$18.9 million and close to 10,000 calls coming from ESD 2 annually, Croegaert said the ESD has seen a strain on finances resulting in the ESD looking for alternative dispatch services. He said ESD 2 has started looking for alternative dispatch service providers for the next budget year. The FY 2017-18 budget shows major planned expenditures of $9.77 million for payroll and $2.6 million for employee benefits. This, with a number of other costs, totals to $18.63 million in overall expenditures.

“There is a belief that [CTECC is the] only dispatch service, so you just have to pay whatever they tell you to pay,” he said.

Croegaert said through his initial searches, the ESD has discovered it can obtain dispatch services for less than what the city of Austin is charging. Should ESD 2 elect to use a different dispatch provider, automatic aid, which Davies said is universally agreed on as the gold standard for emergency services, could be at risk.

Croegaert said AFD has confirmed automatic aid would not be able to function in ESD 2 without all entities being on the same dispatch system.

Should ESD 2 leave the automatic-aid agreement, a mutual-aid agreement would still be available, in which  ESD 2 would still volunteer its units to go to nearby incidents. However, should ESD 2 be on a separate dispatch system, those taking calls at the CTECC would add additional time to emergency responses by having to relay calls between dispatch systems.

In an email to members of the AFD executive team, Austin Fire Division Chief Palmer Buck expressed concern that ESD 2 might leave the agreement.

“ESD 2 is seriously considering contracting with a private vendor for dispatching services,” Buck wrote Sept. 18. “If they do we lose our ability to have an effective and seamless response with ESD 2. While mutual aid will still be available, our ability to effectively respond to calls on the border of the two agencies will be seriously degraded.”

This parting of ways would not only hinder service within ESD 2 but also in areas of the county surrounding it. With automatic aid intact, any resources available in ESD 2 are used for emergencies within ESD 12 or 13, which are remote to other city and county resources.

Davies said he wants an agreement to be made between ESD 2 and the city for dispatch services.

“The folks who decide on these costs need to come together and figure it out because the last thing we want is for an ESD to depart that partnership, especially when we are talking about [merging]all of Travis County and Williamson County,” Davies said, referring to a potential deal to link dispatches between the two counties for an automatic aid-like agreement. “We are going in that direction and not the other.”

Croegaert also said he hopes to negotiate an agreement so ESD 2 can remain on the same dispatch.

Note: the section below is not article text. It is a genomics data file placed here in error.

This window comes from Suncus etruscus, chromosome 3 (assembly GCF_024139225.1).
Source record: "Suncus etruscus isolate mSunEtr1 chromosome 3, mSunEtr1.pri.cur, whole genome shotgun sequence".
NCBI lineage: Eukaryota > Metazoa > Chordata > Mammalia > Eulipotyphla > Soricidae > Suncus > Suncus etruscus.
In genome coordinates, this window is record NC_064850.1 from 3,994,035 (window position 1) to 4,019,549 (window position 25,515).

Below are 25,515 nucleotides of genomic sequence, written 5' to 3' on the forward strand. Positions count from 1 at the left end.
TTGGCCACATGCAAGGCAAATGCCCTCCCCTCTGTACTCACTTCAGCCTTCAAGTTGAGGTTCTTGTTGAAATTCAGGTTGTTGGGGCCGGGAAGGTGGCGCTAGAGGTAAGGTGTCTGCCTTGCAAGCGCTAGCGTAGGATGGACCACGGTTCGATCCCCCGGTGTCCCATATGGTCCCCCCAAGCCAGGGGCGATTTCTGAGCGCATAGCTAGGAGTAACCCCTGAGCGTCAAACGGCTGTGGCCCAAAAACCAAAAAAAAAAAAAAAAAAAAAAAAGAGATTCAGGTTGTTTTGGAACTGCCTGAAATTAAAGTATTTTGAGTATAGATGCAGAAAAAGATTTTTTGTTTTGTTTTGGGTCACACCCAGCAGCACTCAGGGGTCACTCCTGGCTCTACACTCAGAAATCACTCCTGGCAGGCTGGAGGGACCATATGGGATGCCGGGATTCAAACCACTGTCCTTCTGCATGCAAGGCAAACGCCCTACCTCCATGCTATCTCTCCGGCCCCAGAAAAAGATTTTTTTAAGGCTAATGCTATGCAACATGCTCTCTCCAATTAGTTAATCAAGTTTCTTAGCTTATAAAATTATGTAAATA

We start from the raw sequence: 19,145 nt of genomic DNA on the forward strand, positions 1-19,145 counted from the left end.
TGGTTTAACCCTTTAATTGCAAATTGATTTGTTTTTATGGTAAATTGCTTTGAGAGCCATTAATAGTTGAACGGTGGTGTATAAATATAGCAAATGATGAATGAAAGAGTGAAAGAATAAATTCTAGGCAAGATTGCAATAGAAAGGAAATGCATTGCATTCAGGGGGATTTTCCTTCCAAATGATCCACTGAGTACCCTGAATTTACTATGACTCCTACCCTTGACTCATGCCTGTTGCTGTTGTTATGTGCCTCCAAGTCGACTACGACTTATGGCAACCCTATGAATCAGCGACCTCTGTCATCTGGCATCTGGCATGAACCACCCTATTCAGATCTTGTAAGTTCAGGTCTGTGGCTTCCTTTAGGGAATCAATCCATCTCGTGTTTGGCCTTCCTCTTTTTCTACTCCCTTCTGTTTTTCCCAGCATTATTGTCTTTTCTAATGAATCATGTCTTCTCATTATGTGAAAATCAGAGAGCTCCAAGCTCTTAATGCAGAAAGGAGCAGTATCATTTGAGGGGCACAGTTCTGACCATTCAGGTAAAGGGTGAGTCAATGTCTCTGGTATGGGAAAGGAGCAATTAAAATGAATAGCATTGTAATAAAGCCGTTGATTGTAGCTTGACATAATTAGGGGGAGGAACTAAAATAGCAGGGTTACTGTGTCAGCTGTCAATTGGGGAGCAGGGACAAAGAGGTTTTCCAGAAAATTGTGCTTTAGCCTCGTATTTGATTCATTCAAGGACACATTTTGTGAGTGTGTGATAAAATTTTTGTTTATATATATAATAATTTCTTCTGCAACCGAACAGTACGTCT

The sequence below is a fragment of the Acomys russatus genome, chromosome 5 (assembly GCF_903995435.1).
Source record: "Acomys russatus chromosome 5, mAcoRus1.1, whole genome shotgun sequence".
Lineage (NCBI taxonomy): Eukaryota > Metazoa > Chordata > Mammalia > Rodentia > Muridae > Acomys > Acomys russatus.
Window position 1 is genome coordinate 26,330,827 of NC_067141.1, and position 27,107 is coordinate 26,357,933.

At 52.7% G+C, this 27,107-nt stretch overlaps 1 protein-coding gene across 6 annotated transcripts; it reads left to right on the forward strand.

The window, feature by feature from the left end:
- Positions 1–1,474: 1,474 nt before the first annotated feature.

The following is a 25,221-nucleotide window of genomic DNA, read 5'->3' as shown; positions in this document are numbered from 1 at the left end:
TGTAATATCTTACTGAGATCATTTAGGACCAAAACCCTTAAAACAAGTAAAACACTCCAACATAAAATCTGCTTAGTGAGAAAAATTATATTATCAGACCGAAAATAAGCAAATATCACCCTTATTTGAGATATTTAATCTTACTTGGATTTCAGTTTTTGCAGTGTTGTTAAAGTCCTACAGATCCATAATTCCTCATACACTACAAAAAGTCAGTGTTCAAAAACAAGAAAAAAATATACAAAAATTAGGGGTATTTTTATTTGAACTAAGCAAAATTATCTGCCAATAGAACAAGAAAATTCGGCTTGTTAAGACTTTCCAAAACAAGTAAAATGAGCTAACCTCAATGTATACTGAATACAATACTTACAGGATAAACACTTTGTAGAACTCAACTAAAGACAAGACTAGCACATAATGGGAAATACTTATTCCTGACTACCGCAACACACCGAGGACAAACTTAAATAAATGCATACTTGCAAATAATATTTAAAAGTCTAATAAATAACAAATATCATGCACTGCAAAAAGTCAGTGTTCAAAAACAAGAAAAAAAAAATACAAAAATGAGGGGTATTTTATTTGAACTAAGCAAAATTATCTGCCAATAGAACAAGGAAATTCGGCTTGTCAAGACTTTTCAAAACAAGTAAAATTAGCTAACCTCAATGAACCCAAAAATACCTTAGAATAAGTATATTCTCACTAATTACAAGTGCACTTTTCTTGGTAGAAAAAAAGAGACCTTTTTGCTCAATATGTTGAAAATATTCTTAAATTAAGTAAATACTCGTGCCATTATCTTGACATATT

“At some point, when you reach your dime, the decisions could be made for you,” Croegaert said. “Do you let firefighters go, or do you do dispatch?”

ATCEMS Chief of Staff Jasper Brown said the ATCEMS is currently working with ESD 2 to review its cost structure.

“We want to make sure we are being responsible and not trying to make money off of anybody, just trying to recoup our costs off the services we provide,” Brown said. “We are working with ESD 2 now; [the dispatch fee]may go up, or it may go down as they add more units into the system.”

Addressing response times

Travis County is also looking to improve emergency medical response times for areas served by ESDs.

There is a notable gap between the response time standards for emergency medical services units in the city of Austin compared with the surrounding areas of Travis County. Even in life-threatening incidents, emergencies taking place within the city must be met with a response time that is
2 minutes faster than in the county—9 minutes, 59 seconds compared with 11 minutes, 59 seconds.

These standards are even met at different rates. The most recent data from August shows that medical emergency responses within the city of Austin meet the standard response time
94.4 percent of the time, and emergency responses in the county meet standard 88.59 percent of the time.

Davies is trying to narrow this gap and demand a higher quality of service for Travis County from the city of Austin, which as of August, owns almost all of the ambulances in operation throughout the county. The only other ambulances in operation are owned by ESD 2.

For this reason Davies initiated changes to the long-standing agreement between Travis County and the city of Austin in August. He, along with others in ATCEMS, is trying out a new agreement that is predicated on performance. This agreement mandates that for a set fee, the city of Austin must meet Travis County’s performance standards.

“The performance model will work; there is no doubt about it,” Davies said. “Because you will only pay or continue the arrangement if whoever is providing the service is meeting the performance, and that is what is not happening today.”

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Emily Donaldson

Emily Donaldson is a recent transplant to the Austin area from Houston, Texas, where she started with Community Impact Newspaper in May 2016. Donaldson started covering public education in Cy-Fair ISD, the third largest school district in the state of Texas, and then she transitioned into her role as the company's legislative reporter, providing statehouse coverage for all 22 editions. Currently, she reports on the city of Round Rock and Round Rock ISD for the Round Rock, Pflugerville and Hutto edition. Donaldson graduated from the University of Missouri with bachelor's degrees in magazine journalism and political science.